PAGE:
When businesses incorporate sustainability into their day-to-day practices, they have to be able to quantify its impact.
That’s easier said than done. New research commissioned by Smurfit Kappa and conducted by Longitude finds that less than a fifth (18%) of organisations currently measure sustainability performance. And less than half say they have the ability to link sustainability to financial performance.
“Sustainability is now a phrase that can mean everything and nothing,” says Simon Boas Hoffmeyer, Senior Director, Group Sustainability & Communications at Carlsberg Group. “We believe that the best place to start is to professionalise sustainability within your company.”
That approach has helped it to quantify sustainability’s value to Carlsberg, which is determined to put numbers on its progress. “What you measure, you can manage,” says Boas Hoffmeyer.
Eliminate the negative, create the positive
The first steps towards measuring sustainability, explains Boas Hoffmeyer, are to find out what is of material importance to stakeholders, set your targets, and define exactly what you want to measure against.
Carlsberg launched its Together Towards Zero initiative in mid-2017. The sustainability programme aims to achieve four zeros: zero carbon footprint, zero water waste, zero irresponsible drinking, and a zero-accidents culture.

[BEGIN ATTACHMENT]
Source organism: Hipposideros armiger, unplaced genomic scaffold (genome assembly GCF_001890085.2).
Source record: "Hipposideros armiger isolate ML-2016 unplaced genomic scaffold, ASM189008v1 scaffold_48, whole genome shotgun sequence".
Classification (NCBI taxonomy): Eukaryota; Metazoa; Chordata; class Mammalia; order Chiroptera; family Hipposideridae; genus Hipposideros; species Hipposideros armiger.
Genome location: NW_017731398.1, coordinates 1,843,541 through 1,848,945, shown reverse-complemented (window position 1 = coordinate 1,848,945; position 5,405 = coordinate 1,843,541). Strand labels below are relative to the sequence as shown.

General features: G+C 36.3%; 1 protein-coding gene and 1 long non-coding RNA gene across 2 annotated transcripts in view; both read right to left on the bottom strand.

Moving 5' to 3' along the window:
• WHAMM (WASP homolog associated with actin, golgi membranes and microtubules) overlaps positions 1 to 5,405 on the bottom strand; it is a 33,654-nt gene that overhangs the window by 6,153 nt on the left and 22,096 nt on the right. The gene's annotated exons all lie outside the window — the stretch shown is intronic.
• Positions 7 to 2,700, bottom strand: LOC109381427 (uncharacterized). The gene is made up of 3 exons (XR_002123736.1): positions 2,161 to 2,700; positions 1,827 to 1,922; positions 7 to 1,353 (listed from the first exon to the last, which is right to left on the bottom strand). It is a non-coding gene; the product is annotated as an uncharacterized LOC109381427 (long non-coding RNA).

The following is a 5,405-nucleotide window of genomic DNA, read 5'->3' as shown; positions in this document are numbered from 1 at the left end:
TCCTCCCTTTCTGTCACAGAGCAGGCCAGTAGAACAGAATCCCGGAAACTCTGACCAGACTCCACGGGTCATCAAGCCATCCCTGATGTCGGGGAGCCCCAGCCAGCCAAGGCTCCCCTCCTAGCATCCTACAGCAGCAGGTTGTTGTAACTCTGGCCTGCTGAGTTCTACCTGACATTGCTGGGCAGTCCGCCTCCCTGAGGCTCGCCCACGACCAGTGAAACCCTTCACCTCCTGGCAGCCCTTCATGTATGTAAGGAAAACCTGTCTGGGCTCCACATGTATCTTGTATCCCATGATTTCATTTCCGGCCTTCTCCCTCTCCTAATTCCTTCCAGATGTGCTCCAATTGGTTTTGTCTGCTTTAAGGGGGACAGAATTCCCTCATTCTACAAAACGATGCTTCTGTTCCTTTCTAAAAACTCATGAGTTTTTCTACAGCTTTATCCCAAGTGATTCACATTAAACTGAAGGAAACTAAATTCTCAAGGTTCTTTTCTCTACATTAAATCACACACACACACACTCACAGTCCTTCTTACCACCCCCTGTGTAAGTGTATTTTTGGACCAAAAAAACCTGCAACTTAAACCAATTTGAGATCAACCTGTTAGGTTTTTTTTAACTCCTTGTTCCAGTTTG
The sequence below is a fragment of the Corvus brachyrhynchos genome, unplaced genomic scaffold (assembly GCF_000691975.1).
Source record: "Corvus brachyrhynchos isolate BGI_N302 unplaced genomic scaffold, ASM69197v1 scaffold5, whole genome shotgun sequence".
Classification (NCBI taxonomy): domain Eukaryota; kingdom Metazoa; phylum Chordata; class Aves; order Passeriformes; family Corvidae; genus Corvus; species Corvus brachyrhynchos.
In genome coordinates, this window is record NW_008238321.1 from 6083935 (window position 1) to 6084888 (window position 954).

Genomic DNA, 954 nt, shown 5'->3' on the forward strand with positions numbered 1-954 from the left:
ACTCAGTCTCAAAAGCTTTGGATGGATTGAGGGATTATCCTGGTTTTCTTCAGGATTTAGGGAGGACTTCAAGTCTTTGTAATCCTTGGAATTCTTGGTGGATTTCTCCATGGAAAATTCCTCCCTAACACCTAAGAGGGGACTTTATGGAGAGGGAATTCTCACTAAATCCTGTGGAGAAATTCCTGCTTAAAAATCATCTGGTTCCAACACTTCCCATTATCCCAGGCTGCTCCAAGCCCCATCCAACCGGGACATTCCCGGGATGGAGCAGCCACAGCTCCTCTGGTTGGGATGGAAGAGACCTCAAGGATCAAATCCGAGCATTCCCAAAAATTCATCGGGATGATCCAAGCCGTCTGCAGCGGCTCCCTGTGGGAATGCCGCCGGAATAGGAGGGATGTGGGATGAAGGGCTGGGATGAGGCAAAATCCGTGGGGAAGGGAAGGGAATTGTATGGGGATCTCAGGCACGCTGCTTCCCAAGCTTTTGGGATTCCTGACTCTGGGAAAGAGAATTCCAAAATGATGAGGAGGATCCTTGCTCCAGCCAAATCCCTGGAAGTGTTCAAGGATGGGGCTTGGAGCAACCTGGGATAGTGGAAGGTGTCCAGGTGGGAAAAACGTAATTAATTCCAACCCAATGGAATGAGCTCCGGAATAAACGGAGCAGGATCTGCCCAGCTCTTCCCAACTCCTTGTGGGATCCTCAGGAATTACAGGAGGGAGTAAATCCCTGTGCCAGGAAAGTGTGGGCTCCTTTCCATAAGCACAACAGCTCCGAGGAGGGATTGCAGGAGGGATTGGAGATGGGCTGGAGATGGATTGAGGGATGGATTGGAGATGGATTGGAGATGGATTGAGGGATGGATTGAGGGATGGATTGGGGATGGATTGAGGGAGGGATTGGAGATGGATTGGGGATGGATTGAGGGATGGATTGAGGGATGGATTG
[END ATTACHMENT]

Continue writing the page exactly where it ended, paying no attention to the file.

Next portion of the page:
“We have chosen these as our areas of focus,” says Boas Hoffmeyer, “because we truly believe we will be able to eliminate the greatest negatives and create a positive impact in society.”
The brewer is completely rethinking the way it approaches packaging, and its Green Fibre Bottle is one innovation. As the world’s first ‘paper bottle’ – made from sustainably sourced wood fibres – it will be fully recyclable.
“That’s one of the things that can come out of having a global corporate sustainability target,” says Boas Hoffmeyer. “You unleash inventiveness and give your innovators, brand marketeers, and supply-chain colleagues licence to step out of the status quo.”
Safeguard the future
Clearly defined and quantifiable sustainability goals are intended to help Carlsberg to future-proof its business.
“We already see some UK retailers starting to say that they are not interested in having products on the shelf with certain types of packaging,” says Boas Hoffmeyer. “Reducing our carbon emissions from packaging will make us more resilient against increases in a carbon price in the future.”
But the huge task of reducing carbon emissions is not something any business can achieve on its own. Along with a collection of other European brewers, Carlsberg has been working on the development of EU product environmental footprint rules.
“This is incredibly important,” says Boas Hoffmeyer. “We need to create a level playing field and a consistent methodology for how we measure the carbon impact across our products.”
Download the full report here